Joseph Campanelli

Joseph Campanelli 

Title: President and CEO, Needham Bank

Age: 61

Experience: 35 years in banking

When the board of directors at Needham Bank began the hunt for a new CEO following the announcement that Mark Whelan would retire, they began a national search, meeting with highly qualified candidates from all over the country. But they didn’t need to look far. The board selected Joseph Campanelli, a Wellesley resident, graduate of nearby Babson College and a lifetime banker. Campanelli, who started with the bank in January, came to Needham after beginning his career at Hartford National Bank and holding various positions at FleetBoston, which was eventually acquired by Bank of America. After Fleet, Campanelli served as CEO and director of Sovereign Bank, now Santander, from 2006 to 2008, and then as chairman and CEO of Michigan-based Flagstar Bank from 2009 to 2012. Since coming aboard, Campanelli has created a new executive team at Needham, and like most community bank CEOs, is busy navigating the waters of a booming Greater Boston market and a low-interest rate environment.

You can watch the interview here.

Q: You have worked at many different banks in a lot of diverse markets. What do you like about Needham Bank?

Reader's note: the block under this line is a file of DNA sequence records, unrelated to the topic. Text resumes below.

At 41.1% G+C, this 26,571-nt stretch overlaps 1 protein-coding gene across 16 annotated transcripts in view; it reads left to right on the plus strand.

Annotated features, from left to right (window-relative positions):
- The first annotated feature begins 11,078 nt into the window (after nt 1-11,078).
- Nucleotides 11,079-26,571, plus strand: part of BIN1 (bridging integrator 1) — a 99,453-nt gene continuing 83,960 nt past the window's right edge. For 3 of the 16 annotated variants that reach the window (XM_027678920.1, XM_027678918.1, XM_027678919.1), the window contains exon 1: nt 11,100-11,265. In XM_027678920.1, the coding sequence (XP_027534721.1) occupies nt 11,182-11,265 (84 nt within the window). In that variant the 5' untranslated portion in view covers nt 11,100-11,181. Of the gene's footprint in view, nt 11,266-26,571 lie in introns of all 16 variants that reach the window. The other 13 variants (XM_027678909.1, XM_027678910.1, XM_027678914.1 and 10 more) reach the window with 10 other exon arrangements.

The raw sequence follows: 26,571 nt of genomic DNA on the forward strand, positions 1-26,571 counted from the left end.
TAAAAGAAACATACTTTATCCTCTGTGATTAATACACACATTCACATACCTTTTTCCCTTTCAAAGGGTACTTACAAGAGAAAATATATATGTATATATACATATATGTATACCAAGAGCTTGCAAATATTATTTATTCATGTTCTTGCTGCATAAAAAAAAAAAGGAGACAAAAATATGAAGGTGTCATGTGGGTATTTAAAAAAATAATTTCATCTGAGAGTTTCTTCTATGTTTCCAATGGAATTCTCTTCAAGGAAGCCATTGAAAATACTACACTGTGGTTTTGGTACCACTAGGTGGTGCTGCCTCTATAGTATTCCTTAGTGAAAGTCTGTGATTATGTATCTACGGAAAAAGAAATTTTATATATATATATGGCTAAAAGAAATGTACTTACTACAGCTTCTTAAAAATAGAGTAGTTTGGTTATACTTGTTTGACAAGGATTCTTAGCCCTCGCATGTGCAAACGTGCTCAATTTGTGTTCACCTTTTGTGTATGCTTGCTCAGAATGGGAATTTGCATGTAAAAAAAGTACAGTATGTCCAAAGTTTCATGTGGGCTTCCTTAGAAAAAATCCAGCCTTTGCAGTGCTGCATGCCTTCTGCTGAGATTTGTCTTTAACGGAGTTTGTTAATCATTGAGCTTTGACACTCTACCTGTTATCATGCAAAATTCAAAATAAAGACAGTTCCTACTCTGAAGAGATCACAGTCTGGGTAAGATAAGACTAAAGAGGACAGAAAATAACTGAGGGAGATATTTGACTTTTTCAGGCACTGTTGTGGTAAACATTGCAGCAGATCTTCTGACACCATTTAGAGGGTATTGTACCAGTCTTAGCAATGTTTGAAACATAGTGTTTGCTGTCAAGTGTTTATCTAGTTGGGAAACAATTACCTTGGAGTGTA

A: I thought long and hard about what I wanted to do for my next step. At first I thought I might start a bank de novo or raise capital and buy a few troubled banks. But when you look at the reality of opening a bank de novo, it takes three or four years to get scale, which is what you want if you are going to be an innovator in the market and be full service.

Someone mentioned to me that I should be talking to the folks in Needham. I said, “Well, I know where that is, it’s 2.8 miles from my house, that’s not too bad.” I looked at Needham as being the true mission of a community bank because it makes the communities we live in stronger. Being $2 billion in asset size is plenty of scale. The bank has a quarter of a billion dollars in capital so we have plenty of capacity to make good loans, as well as the ability to grow. We are also operating in one of the best markets in the country, if not the world, when you look at diversification and quality of life.

All those things put together, it’s a great opportunity. Its small enough that all I need to do is get 200 people rowing in the same direction and we can do a lot of amazing things, but big enough that we’ve got the depth and breadth to add new products and services.

Q: What is the purpose of the new executive management team you recently established and what do you hope they will accomplish?

A: Needham has a great legacy and a fantastic reputation. It’s grown from a few hundred million to $2 billion in assets, but now we want to take it to the next level and accelerate how quickly we can develop programs. New Chief Administrative Officer and Executive Vice President Sal Rinaldi initially came on and helped us – every company when you grow like we have, you have some growing pains and you need to invest in operations to make them a little more streamline. Sal got to know the rest of the executive management team for a few months and a lot of our senior executives told me, “We have to get this guy full time.”